If you are watering the lavender plant in a container or pot often enough, it could die of root rot. The process of watering potted lavenders may be confusing because symptoms of stress in the over-watered lavenders could appear to be a sign of the appearance of a plant that is not being watered. Don’t make this mistake!

If the foliage of the lavender begins to appear brown and the stems of the lavender begin to lose their appearance, then the issue could be due to the fact that the lavender has been over-watered.

Lavenders are drought-resistant plants which thrive in dry, harsh conditions and intense sunlight, so it’s unlikely that they will ever be under watered unless it’s kept inside and not kept hydrated for long periods of time.

If your lavender is showing signs of stress due to an over-watered plant, then reduce the amount of watering to once every two weeks. Also, protect from rain and it could re-grow.

This must be done along with making sure you have the lavender in a pot that has drain holes at the bottom as well as well-draining soil which has been amended with gravel or sand.

The best way to grow lavender in pots is when they are watered in the method of soaking and dry of watering, where they get enough water that it drips out of the inside of the container (which can also be a sign it is well draining).

It is important to allow outdoor lavender pots the chance for the soil to dry out before watering it again in case there has been an excessive amount of rainfall over the past two weeks after the last time you watered, then you are able to defer watering for a couple of days until the soil is dry to the touch.

It is important to note that watering the lavender that has been planted recently is different than watering lavender that is established. Check out my article on watering lavender in pots to find out how to water lavender at various stages of their growth.

4. Wrong Potted Lavender for your Climate

The reason your lavender plant is dying could be due to the lavender plant isn’t appropriate for your climate.

English lavenders ( Lavandula angustifolia) well-known varieties include Munstead as well as Hidcoteare among the most durable of the lavenders and can withstand frosts and winter temperatures that can drop to as low as 14degF (-10degC) and they are considered to be hardy until USDA zone 4.

While Spanish and French varieties of lavender aren’t cold-hardy and can be killed by frosts in winter and frigid temperatures.

French as well as Spanish lavenders are only robust in USDA 7 to 9 which means they are not suitable to be grown in pots in a variety of climates that are temperate.

If your lavender appears like it’s struggling and the weather is getting cooler, then you should check the species the lavender you have is to determine if it’s cold-hardy.

It is important to note that the effects of extreme cold and hot temperatures are more severe for potted lavenders since pots expose the lavender’s roots to cold, with less insulation, and are more vulnerable to drying effects of hot weather since the pot is able to heat up in the scorching sun which is why it is important to growing lavender in pots that measure 16 inches in diameter so that it has more soil to safeguard the lavender.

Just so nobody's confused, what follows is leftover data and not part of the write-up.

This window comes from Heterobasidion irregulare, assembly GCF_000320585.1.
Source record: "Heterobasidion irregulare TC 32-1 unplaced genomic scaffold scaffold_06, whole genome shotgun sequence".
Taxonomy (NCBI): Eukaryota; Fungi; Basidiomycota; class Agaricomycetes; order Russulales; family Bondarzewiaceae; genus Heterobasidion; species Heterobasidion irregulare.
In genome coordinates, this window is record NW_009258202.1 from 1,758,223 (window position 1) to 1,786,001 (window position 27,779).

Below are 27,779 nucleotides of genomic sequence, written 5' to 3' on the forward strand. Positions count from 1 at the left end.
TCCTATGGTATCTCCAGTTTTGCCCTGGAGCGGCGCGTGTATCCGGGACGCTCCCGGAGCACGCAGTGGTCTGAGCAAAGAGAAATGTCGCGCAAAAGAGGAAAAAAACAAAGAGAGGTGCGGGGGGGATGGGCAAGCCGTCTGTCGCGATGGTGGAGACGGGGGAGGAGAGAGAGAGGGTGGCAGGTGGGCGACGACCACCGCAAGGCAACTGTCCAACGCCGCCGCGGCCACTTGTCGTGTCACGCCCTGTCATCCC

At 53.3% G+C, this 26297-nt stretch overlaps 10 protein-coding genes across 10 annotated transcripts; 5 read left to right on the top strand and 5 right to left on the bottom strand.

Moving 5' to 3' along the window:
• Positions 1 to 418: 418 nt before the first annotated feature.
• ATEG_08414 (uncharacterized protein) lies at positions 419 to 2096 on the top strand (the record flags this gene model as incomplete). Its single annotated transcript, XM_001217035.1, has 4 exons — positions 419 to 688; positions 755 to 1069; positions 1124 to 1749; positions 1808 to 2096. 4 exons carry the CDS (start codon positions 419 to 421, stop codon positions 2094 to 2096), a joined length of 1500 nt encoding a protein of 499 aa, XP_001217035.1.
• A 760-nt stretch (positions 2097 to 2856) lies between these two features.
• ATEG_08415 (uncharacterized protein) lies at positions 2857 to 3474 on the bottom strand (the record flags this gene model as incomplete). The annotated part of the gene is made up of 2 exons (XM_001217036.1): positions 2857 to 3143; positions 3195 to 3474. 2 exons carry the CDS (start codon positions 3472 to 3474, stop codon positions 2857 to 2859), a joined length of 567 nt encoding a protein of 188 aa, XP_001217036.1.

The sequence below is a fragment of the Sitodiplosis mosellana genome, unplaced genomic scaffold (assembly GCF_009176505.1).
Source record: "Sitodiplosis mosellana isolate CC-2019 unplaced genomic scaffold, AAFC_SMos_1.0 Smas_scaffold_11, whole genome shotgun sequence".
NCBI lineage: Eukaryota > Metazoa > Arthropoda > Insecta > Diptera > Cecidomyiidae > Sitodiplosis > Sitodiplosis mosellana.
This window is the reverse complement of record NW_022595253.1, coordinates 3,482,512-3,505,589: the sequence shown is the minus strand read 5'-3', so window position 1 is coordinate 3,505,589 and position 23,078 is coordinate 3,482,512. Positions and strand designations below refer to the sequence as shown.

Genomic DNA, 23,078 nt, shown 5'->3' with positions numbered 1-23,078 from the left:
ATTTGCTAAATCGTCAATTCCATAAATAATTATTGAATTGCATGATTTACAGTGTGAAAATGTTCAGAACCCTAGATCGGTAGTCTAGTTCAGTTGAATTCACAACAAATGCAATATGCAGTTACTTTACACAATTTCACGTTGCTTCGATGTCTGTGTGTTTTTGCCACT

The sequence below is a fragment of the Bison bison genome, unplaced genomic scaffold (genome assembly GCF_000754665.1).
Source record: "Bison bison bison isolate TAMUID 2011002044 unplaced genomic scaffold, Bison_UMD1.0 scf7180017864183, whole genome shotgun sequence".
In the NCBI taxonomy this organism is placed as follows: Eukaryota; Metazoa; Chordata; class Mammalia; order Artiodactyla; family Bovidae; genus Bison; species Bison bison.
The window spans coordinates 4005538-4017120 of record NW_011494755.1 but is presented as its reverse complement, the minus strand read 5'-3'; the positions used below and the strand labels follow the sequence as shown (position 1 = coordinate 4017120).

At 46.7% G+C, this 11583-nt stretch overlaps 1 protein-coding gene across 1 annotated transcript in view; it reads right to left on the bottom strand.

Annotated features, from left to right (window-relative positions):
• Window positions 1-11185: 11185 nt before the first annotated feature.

If you reside in a climate with frosts, English lavenders can be the ideal choice as they grow a lot of flowers, possess the most exquisite scent and can last for as long as 15 years when properly cared for.

English lavender can also be one of the most adaptable plant as it is able to withstand drought-like conditions and cold.

You can plant French as well as Spanish lavenders in colder climates if you’re prepared to move the pots inside when the temperatures begin to fall prior to winter.

I’ve written an article about the specific steps to follow for how to take care of lavender plants in winter that includes French, Spanish and English lavenders. Click here for more details.

5. Not Enough Sun Light

Lavenders are the greatest flowers and the best scents during full sunlight and will not remain for long in the shade. Even during winter, lavenders get as much sunlight as they can get.

The more sunlight they get, the more fragrant and the more flowers the plant can produce. Find a spot to plant your lavender in a pot that receives at least six hours of sunshine every the day (morning sun is preferred) however more is preferable.

Lavenders that are shaded will show poor growth with less flowers and less oil. Therefore, relocate the plant to the most sunny part of your patio or garden as soon as you can and the lavender will produce more scent and flowers in the coming season.

Key Takeaways:

  • The reason that lavenders in pots die is typically because they’re placed in the wrong kind of pot. The pot must have drainage holes in its base to let the excess water to drain away otherwise, the pot will overflow in water, and then the flowers will grow root decay. Drop trays that are placed under the pot to collect excess water can also cause similar effects and the soil will turn too moist for the lavender’s roots.
  • The soil mix is as crucial as choosing the correct type of pot. The potting mix must be amended using gravel or sand so it is well draining and doesn’t retain too much water. The lavenders are drought-resistant and thrive in dry, sandy soils that are moderate or low on nutrients. When the soil becomes not fertile, the foliage of the lavender will change color and the plant will become in a sloppy manner with only a only a few flowers. The soil should have 30% sand or gravel up to 70 percent organic matter in order to ensure the proper soil structure and the amount of nutrients to the soil.
  • Pots can provide good drainage for lavenders, however established lavender should be watered only once every two weeks during the growing season. Do not water your outdoor lavender pots in winter. If you water your lavender excessively, the leaves will begin to become brown and the lavender’s stems will lose their appearance. Reduce the amount of water you use to every two weeks, and the plant could come back.
  • Containers and pots for lavender should be placed in full sunlight for the best results in regards to aromas and flowers. The lavender plant is not able to thrive in shade, so you should relocate your pot to the most sunny part of your patio or garden.
  • English lavenders are cold-hardy and are able to withstand frosts, whereas French as well as Spanish lavenders can only be grown in USDA zones 7-9 and be killed in cold temperatures. Take French as well as Spanish lavenders indoors during winter to protect them. Or, only cultivate English lavender varieties like Munsteadand Hidcotewhich are both cold-hardy and drought-resistant and yield stunning scents and beautiful flowers.
Stephanie

Stephanie

Went from a bad gardener to a half-decent one over 10+ years. Super happy to share my tips and tricks with you :)